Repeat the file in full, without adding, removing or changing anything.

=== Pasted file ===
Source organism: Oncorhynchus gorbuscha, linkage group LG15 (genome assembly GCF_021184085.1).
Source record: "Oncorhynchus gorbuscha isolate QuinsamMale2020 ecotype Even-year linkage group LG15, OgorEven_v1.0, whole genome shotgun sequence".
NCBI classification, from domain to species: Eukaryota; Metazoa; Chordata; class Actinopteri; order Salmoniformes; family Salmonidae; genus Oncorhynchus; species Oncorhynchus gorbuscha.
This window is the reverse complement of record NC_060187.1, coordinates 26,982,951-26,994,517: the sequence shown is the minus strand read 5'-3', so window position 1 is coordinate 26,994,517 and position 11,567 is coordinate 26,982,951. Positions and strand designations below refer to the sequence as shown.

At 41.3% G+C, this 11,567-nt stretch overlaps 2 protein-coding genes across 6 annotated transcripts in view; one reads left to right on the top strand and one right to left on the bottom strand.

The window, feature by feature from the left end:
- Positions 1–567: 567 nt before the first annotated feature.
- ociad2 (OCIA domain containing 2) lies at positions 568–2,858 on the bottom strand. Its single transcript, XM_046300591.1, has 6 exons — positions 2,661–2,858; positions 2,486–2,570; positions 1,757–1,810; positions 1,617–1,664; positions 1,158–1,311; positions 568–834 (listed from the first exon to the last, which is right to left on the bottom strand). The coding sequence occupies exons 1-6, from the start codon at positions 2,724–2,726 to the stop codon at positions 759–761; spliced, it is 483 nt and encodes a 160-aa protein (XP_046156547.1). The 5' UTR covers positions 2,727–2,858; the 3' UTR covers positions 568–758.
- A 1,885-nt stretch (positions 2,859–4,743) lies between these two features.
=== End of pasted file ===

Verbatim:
Source organism: Oncorhynchus gorbuscha, linkage group LG15 (genome assembly GCF_021184085.1).
Source record: "Oncorhynchus gorbuscha isolate QuinsamMale2020 ecotype Even-year linkage group LG15, OgorEven_v1.0, whole genome shotgun sequence".
NCBI classification, from domain to species: Eukaryota; Metazoa; Chordata; class Actinopteri; order Salmoniformes; family Salmonidae; genus Oncorhynchus; species Oncorhynchus gorbuscha.
This window is the reverse complement of record NC_060187.1, coordinates 26,982,951-26,994,517: the sequence shown is the minus strand read 5'-3', so window position 1 is coordinate 26,994,517 and position 11,567 is coordinate 26,982,951. Positions and strand designations below refer to the sequence as shown.

At 41.3% G+C, this 11,567-nt stretch overlaps 2 protein-coding genes across 6 annotated transcripts in view; one reads left to right on the top strand and one right to left on the bottom strand.

The window, feature by feature from the left end:
- Positions 1–567: 567 nt before the first annotated feature.
- ociad2 (OCIA domain containing 2) lies at positions 568–2,858 on the bottom strand. Its single transcript, XM_046300591.1, has 6 exons — positions 2,661–2,858; positions 2,486–2,570; positions 1,757–1,810; positions 1,617–1,664; positions 1,158–1,311; positions 568–834 (listed from the first exon to the last, which is right to left on the bottom strand). The coding sequence occupies exons 1-6, from the start codon at positions 2,724–2,726 to the stop codon at positions 759–761; spliced, it is 483 nt and encodes a 160-aa protein (XP_046156547.1). The 5' UTR covers positions 2,727–2,858; the 3' UTR covers positions 568–758.
- A 1,885-nt stretch (positions 2,859–4,743) lies between these two features.